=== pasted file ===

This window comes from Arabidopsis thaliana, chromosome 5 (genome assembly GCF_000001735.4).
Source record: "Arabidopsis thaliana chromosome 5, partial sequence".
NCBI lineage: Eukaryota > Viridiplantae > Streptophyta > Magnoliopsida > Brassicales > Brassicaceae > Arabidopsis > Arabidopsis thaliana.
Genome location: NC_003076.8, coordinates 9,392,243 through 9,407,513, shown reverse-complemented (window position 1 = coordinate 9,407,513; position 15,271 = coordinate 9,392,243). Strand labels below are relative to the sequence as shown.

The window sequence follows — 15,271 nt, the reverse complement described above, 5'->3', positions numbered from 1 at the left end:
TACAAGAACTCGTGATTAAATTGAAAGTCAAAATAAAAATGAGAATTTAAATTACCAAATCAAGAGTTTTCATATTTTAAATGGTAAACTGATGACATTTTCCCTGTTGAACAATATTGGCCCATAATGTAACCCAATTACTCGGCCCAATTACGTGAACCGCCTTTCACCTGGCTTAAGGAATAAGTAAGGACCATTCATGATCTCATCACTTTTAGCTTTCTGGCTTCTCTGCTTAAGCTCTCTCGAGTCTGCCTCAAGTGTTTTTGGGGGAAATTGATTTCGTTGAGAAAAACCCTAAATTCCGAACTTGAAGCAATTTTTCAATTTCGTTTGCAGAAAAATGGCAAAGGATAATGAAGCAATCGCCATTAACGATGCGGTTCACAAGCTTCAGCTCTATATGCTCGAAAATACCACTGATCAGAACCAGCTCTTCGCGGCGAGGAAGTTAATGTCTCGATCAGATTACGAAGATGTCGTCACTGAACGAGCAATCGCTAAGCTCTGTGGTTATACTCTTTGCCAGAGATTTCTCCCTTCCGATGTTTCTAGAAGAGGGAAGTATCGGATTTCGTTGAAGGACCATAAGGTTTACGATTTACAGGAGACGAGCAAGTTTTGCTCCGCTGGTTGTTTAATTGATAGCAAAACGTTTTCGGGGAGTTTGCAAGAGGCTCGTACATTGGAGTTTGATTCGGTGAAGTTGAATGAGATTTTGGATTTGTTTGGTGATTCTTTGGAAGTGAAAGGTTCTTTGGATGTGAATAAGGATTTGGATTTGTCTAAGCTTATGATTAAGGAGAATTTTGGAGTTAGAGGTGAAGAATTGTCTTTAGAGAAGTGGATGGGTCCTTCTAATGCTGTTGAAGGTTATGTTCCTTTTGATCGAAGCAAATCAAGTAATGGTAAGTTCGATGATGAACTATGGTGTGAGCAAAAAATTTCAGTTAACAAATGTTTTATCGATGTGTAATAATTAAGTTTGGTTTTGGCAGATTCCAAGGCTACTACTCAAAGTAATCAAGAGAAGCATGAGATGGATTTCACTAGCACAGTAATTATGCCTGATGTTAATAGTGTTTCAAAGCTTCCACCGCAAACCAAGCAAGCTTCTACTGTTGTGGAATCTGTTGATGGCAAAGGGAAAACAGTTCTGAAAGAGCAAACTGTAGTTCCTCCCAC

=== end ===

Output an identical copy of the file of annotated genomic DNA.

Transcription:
This window comes from Arabidopsis thaliana, chromosome 5 (genome assembly GCF_000001735.4).
Source record: "Arabidopsis thaliana chromosome 5, partial sequence".
NCBI lineage: Eukaryota > Viridiplantae > Streptophyta > Magnoliopsida > Brassicales > Brassicaceae > Arabidopsis > Arabidopsis thaliana.
Genome location: NC_003076.8, coordinates 9,392,243 through 9,407,513, shown reverse-complemented (window position 1 = coordinate 9,407,513; position 15,271 = coordinate 9,392,243). Strand labels below are relative to the sequence as shown.

The window sequence follows — 15,271 nt, the reverse complement described above, 5'->3', positions numbered from 1 at the left end:
TACAAGAACTCGTGATTAAATTGAAAGTCAAAATAAAAATGAGAATTTAAATTACCAAATCAAGAGTTTTCATATTTTAAATGGTAAACTGATGACATTTTCCCTGTTGAACAATATTGGCCCATAATGTAACCCAATTACTCGGCCCAATTACGTGAACCGCCTTTCACCTGGCTTAAGGAATAAGTAAGGACCATTCATGATCTCATCACTTTTAGCTTTCTGGCTTCTCTGCTTAAGCTCTCTCGAGTCTGCCTCAAGTGTTTTTGGGGGAAATTGATTTCGTTGAGAAAAACCCTAAATTCCGAACTTGAAGCAATTTTTCAATTTCGTTTGCAGAAAAATGGCAAAGGATAATGAAGCAATCGCCATTAACGATGCGGTTCACAAGCTTCAGCTCTATATGCTCGAAAATACCACTGATCAGAACCAGCTCTTCGCGGCGAGGAAGTTAATGTCTCGATCAGATTACGAAGATGTCGTCACTGAACGAGCAATCGCTAAGCTCTGTGGTTATACTCTTTGCCAGAGATTTCTCCCTTCCGATGTTTCTAGAAGAGGGAAGTATCGGATTTCGTTGAAGGACCATAAGGTTTACGATTTACAGGAGACGAGCAAGTTTTGCTCCGCTGGTTGTTTAATTGATAGCAAAACGTTTTCGGGGAGTTTGCAAGAGGCTCGTACATTGGAGTTTGATTCGGTGAAGTTGAATGAGATTTTGGATTTGTTTGGTGATTCTTTGGAAGTGAAAGGTTCTTTGGATGTGAATAAGGATTTGGATTTGTCTAAGCTTATGATTAAGGAGAATTTTGGAGTTAGAGGTGAAGAATTGTCTTTAGAGAAGTGGATGGGTCCTTCTAATGCTGTTGAAGGTTATGTTCCTTTTGATCGAAGCAAATCAAGTAATGGTAAGTTCGATGATGAACTATGGTGTGAGCAAAAAATTTCAGTTAACAAATGTTTTATCGATGTGTAATAATTAAGTTTGGTTTTGGCAGATTCCAAGGCTACTACTCAAAGTAATCAAGAGAAGCATGAGATGGATTTCACTAGCACAGTAATTATGCCTGATGTTAATAGTGTTTCAAAGCTTCCACCGCAAACCAAGCAAGCTTCTACTGTTGTGGAATCTGTTGATGGCAAAGGGAAAACAGTTCTGAAAGAGCAAACTGTAGTTCCTCCCAC